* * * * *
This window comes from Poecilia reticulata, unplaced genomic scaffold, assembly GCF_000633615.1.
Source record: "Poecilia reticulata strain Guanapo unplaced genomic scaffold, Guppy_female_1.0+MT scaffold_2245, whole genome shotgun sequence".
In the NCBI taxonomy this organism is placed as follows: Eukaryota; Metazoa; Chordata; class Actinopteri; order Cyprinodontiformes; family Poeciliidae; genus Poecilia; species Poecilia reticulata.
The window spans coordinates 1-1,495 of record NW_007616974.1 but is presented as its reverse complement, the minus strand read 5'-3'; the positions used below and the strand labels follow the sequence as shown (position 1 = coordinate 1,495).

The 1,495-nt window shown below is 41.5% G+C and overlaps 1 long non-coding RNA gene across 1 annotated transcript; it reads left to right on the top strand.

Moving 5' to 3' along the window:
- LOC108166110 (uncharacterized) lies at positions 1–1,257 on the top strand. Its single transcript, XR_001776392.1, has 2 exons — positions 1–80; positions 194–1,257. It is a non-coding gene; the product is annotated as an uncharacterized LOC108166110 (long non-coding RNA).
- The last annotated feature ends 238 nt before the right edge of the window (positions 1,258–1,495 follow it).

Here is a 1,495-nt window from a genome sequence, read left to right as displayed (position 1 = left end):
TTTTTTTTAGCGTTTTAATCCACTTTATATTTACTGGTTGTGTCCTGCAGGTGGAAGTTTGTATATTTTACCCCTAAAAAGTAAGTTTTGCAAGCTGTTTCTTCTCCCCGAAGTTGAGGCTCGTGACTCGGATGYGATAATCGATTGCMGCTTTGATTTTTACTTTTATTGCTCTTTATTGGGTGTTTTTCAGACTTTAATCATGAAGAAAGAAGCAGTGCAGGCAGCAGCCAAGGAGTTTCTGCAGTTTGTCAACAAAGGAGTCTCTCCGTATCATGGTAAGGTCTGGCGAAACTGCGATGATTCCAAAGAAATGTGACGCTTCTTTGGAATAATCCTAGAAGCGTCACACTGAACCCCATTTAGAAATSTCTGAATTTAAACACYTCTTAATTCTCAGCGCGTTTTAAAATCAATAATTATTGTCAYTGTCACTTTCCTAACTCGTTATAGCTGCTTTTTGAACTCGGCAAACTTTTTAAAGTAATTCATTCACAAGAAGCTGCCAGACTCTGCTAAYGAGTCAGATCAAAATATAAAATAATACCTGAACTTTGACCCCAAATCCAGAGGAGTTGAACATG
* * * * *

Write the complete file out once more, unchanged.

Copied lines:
This window comes from Poecilia reticulata, unplaced genomic scaffold, assembly GCF_000633615.1.
Source record: "Poecilia reticulata strain Guanapo unplaced genomic scaffold, Guppy_female_1.0+MT scaffold_2245, whole genome shotgun sequence".
In the NCBI taxonomy this organism is placed as follows: Eukaryota; Metazoa; Chordata; class Actinopteri; order Cyprinodontiformes; family Poeciliidae; genus Poecilia; species Poecilia reticulata.
The window spans coordinates 1-1,495 of record NW_007616974.1 but is presented as its reverse complement, the minus strand read 5'-3'; the positions used below and the strand labels follow the sequence as shown (position 1 = coordinate 1,495).

The 1,495-nt window shown below is 41.5% G+C and overlaps 1 long non-coding RNA gene across 1 annotated transcript; it reads left to right on the top strand.

Moving 5' to 3' along the window:
- LOC108166110 (uncharacterized) lies at positions 1–1,257 on the top strand. Its single transcript, XR_001776392.1, has 2 exons — positions 1–80; positions 194–1,257. It is a non-coding gene; the product is annotated as an uncharacterized LOC108166110 (long non-coding RNA).
- The last annotated feature ends 238 nt before the right edge of the window (positions 1,258–1,495 follow it).

Here is a 1,495-nt window from a genome sequence, read left to right as displayed (position 1 = left end):
TTTTTTTTAGCGTTTTAATCCACTTTATATTTACTGGTTGTGTCCTGCAGGTGGAAGTTTGTATATTTTACCCCTAAAAAGTAAGTTTTGCAAGCTGTTTCTTCTCCCCGAAGTTGAGGCTCGTGACTCGGATGYGATAATCGATTGCMGCTTTGATTTTTACTTTTATTGCTCTTTATTGGGTGTTTTTCAGACTTTAATCATGAAGAAAGAAGCAGTGCAGGCAGCAGCCAAGGAGTTTCTGCAGTTTGTCAACAAAGGAGTCTCTCCGTATCATGGTAAGGTCTGGCGAAACTGCGATGATTCCAAAGAAATGTGACGCTTCTTTGGAATAATCCTAGAAGCGTCACACTGAACCCCATTTAGAAATSTCTGAATTTAAACACYTCTTAATTCTCAGCGCGTTTTAAAATCAATAATTATTGTCAYTGTCACTTTCCTAACTCGTTATAGCTGCTTTTTGAACTCGGCAAACTTTTTAAAGTAATTCATTCACAAGAAGCTGCCAGACTCTGCTAAYGAGTCAGATCAAAATATAAAATAATACCTGAACTTTGACCCCAAATCCAGAGGAGTTGAACATG